Things are beginning to look a little more normal on the waterfront. More and more boats are starting to open up and operate. The Bay Lady began sailing tours, and both high-speed ferries, the Provincetown III and the Salacia, began service from Boston, albeit with much reduced passenger capacity.
Six-passenger charter fishing boats are all operating now, as well as the Cee-Jay party fishing boat. Meanwhile, we all await the next phase, hoping it will kick in on July 6. With the continuing downward trend statewide in virus infections, it is looking good for the whale watch boats to resume operations at a reduced capacity soon. That will put our waterfront at 100 percent operational.
It was sad to see a much-subdued Portuguese Festival and Blessing of the Fleet weekend, compared to the usual revelry. We hope next year we can get back to normal with this.
Fishing this week dramatically improved, as the bigger striped bass we have been waiting for finally arrived. A few really big fish were caught, including a 44-inch bass on the Lisa Z and a 46-inch monster bass hauled in on the Cee-Jay. The Beth Ann, Cape TipN, and Ginny G also reported fish in the high 30-inch category hitting their decks.
With the new recreational striped bass regulations in place, we can keep bass only in the range of 28 to 35 inches. That means all these big fish went right back in the ocean after a quick photo was snapped, much to the dismay of the customers who caught them.
Now, I understand the theory behind releasing big fish back into the water, as they produce a large number of eggs. But some of these bigger, older fish ovulate only every few years, so it seems to me the smaller, younger fish that make fewer eggs but ovulate more often would be more beneficial to maintaining sustainable numbers of fish.
Time will tell if the current plan is effective or not. What I can tell you is we have an abundance of 15- to 25-inch fish in our waters right now. These are two- to five-year-old fish, so it’s evident these were enormously successful breeding years.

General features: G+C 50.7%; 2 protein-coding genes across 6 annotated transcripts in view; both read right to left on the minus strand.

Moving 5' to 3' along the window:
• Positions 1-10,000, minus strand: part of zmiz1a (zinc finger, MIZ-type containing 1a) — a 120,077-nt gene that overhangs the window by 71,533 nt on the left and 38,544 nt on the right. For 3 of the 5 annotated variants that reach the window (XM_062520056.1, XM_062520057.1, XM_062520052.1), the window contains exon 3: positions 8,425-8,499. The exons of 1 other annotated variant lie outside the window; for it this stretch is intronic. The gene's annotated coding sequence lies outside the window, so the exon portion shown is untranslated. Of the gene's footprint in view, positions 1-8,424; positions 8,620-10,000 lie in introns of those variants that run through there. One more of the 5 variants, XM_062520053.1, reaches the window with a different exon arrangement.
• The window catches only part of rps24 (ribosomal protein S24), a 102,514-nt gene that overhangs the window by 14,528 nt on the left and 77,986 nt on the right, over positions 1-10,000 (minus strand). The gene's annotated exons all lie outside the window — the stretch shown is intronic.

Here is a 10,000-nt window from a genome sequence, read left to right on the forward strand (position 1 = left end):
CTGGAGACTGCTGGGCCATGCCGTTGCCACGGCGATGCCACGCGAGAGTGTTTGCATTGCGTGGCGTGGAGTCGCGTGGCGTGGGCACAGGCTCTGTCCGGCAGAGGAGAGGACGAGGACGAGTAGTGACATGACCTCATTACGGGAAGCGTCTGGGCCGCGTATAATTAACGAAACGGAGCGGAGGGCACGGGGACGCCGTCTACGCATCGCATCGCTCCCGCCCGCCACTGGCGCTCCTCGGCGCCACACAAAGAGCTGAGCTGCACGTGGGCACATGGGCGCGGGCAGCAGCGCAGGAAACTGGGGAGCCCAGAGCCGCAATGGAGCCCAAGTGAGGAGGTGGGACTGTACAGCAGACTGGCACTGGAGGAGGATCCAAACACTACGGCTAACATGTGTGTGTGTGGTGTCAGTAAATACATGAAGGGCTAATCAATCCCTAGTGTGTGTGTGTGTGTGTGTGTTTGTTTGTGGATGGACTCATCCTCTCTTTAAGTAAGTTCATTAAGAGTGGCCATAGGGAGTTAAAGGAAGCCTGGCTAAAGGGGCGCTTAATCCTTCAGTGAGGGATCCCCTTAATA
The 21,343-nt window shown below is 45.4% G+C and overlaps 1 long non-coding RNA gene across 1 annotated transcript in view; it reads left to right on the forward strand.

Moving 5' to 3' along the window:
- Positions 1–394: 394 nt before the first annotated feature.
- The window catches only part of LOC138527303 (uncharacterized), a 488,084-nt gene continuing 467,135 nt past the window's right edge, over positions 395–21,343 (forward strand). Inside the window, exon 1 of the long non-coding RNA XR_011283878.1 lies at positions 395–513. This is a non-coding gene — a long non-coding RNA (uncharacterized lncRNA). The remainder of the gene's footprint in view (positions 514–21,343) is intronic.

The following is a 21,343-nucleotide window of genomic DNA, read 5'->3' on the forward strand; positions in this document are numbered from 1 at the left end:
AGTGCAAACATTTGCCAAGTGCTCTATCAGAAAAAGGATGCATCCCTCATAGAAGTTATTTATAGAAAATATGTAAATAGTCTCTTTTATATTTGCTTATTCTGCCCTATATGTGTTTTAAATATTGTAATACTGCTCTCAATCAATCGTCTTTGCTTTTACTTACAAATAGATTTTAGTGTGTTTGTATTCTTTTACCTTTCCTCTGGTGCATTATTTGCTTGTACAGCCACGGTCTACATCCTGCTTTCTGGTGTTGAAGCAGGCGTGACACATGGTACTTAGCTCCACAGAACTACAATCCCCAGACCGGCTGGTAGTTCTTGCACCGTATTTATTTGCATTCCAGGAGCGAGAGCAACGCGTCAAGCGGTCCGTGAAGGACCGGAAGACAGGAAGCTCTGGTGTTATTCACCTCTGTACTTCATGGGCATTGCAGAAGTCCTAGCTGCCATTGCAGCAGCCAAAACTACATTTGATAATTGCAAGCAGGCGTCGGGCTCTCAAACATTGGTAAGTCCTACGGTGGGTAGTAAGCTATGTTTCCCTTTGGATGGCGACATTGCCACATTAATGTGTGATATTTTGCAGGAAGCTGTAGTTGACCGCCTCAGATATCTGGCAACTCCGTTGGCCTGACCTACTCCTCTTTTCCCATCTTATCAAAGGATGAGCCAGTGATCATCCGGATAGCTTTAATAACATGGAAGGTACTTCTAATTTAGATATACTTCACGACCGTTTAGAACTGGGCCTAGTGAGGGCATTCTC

The striped bass have moved into all the usual spots from Race Point to Beach Point. Trolling umbrella rigs and bunker spoons have been effective, but fishing live or dead mackerel has been the ticket for the most consistent catches. Swimming plugs have been oddly ineffective lately, as the fish seem to be on the bottom and reluctant to come up towards the surface to hit the plugs. Mackerel are virtually everywhere in our waters from the harbor out to Race Point. A few bluefish are also beginning to show up and be caught.
Flounder fishing off the Pamet remains good, and yet hardly anyone is targeting this action. With the tremendous number of pogies (menhaden) currently in our waters, and particularly in our harbor, it was just a matter of time before giant bluefin tuna found them, and this past week it happened. We had tuna in our harbor and one was even caught just off the Long Point bell buoy.
We were delighted to see a solitary humpback whale feeding on huge schools of pogies around Race Point all week, and just offshore of it were a pair of finback whales feeding on herring in the deeper water. We were also treated to a minke whale sighting in the shallow waters off the cottages at Beach Point the other day while bass fishing.
Still no sign of squid under the lights at night around both wharves in town, and it looks like year six of no fluke (summer flounder) is all but a foregone conclusion.
It was a quiet week for great white shark sightings, but I believe that is more a by-product of lightly populated beaches than anything else.